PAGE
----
“Seriously. The iPhone was the first hint Amanda was right; then Superman came back. I took a flight to Britain, where the government regulates the bookies and keeps them reasonably honest, found the best odds I could get on your return, and bet the farm. It put my sister through college, paid off the last of my student loan, and the change covered a cornea transplant for a friend.”
“I’m not sure if I should be pleased or appalled.”
“I can promise you two things. No, three.”
“Amanda would have wanted a cut, and she would have thought the whole thing was hilarious. And she would have wanted us to be happy about it, not sad about her.”
Kara thought about it then smiled tentatively. “I guess I can live with that.”
“Great. While you’re here, can I pitch a book idea to you? There are a lot of scholars who would love to know more about Kryptonian, and the way it differs from Earth languages. What we really need is a dictionary and primer, and I can’t think of anyone more qualified to write it. Would you be interested? I think you could almost name your own fee.”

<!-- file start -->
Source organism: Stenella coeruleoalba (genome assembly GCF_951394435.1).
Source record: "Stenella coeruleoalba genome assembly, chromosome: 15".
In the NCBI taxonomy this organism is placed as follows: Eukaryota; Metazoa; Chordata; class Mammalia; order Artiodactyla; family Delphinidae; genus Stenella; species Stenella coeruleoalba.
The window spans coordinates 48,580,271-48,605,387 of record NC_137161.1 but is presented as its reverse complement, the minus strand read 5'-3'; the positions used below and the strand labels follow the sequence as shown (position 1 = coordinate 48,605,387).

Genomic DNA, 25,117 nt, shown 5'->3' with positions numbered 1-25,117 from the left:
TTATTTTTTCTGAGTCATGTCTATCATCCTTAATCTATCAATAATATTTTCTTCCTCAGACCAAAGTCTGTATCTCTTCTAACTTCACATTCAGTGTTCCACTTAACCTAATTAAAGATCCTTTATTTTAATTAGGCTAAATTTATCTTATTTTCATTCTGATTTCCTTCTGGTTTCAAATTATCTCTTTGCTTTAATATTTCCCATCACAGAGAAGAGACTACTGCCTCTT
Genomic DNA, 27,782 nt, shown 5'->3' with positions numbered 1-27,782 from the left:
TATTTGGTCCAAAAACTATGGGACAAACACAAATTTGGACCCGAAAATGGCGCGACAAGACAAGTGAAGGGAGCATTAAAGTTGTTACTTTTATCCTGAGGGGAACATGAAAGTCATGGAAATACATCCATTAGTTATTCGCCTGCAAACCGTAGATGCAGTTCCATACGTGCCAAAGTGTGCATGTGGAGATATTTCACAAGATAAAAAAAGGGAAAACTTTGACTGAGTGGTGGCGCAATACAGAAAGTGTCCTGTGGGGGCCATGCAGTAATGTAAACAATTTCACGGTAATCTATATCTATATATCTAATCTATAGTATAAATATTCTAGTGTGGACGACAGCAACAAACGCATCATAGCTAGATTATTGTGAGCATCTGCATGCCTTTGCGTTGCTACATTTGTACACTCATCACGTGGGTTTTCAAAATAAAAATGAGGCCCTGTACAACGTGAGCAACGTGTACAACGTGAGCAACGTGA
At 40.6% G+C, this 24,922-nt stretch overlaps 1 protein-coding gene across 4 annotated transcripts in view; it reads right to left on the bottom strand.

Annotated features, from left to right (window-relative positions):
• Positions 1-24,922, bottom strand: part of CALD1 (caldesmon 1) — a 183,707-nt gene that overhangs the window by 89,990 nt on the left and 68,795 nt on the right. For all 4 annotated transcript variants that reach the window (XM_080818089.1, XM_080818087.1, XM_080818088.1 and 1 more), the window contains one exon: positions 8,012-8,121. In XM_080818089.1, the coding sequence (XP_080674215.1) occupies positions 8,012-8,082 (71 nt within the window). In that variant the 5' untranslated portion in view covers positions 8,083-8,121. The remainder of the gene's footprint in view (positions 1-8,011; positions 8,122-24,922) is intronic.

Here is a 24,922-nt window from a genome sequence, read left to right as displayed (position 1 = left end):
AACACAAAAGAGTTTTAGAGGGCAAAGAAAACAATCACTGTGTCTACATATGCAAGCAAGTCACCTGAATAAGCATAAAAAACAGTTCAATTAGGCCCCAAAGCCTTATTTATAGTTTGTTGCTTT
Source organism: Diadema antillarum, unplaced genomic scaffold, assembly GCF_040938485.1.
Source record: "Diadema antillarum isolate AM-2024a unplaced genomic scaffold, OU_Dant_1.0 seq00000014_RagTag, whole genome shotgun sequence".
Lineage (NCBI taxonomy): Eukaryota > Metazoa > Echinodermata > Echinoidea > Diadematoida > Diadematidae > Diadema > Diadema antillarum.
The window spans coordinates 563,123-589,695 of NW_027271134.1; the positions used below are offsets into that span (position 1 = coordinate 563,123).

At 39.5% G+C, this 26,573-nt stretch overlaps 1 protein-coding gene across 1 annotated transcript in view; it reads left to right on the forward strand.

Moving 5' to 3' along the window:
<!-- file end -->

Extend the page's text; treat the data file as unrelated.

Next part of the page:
“I’ll think about it,” said Kara, “if you’ll answer one question.”
“Why do I see a green glow when I look at you?”
“Seriously?” said Dawn, looking worried. “Green?”
“Crap. Okay, you really want to know?”
“Take a seat,” said Dawn, settling down in her chair. “The explanation’s a doozey, and it takes a while. You probably won’t like it. Are you sure you just don’t want to leave it as a mystery?”
“Last chance. Are you sure you want to know?”
“Don’t say I didn’t warn you. There’s a traditional way to tell this story, and I think I might as well go with the classics.” She took a deep breath. “The world is older than you know. Contrary to popular mythology, it did not begin as a paradise. For untold eons…”
Author’s note: I was planning to steer clear of supernatural elements in this series, but I’ve been reminded that both the DC universe and at least one of the other crossovers in The Return have ghosts; there’s a ghost in the Bones season 4 episode “The Hero in the Hold” which is later assumed to be Booth’s hallucination… except that the final scene of the episode shows Brennan interacting with it. This is never explained. There are also hints of a ghostly presence in NCIS season 3 episodes 1-2, though that’s probably just daydreaming.
Amanda was one of the Potential Slayers seen in Buffy season 7, a native of Sunnydale and friend of Dawn Summers. She died in the final episode. Amanda’s surname is never revealed in canon – I’ve used the surname of the actress that played her, Sarah Hagan.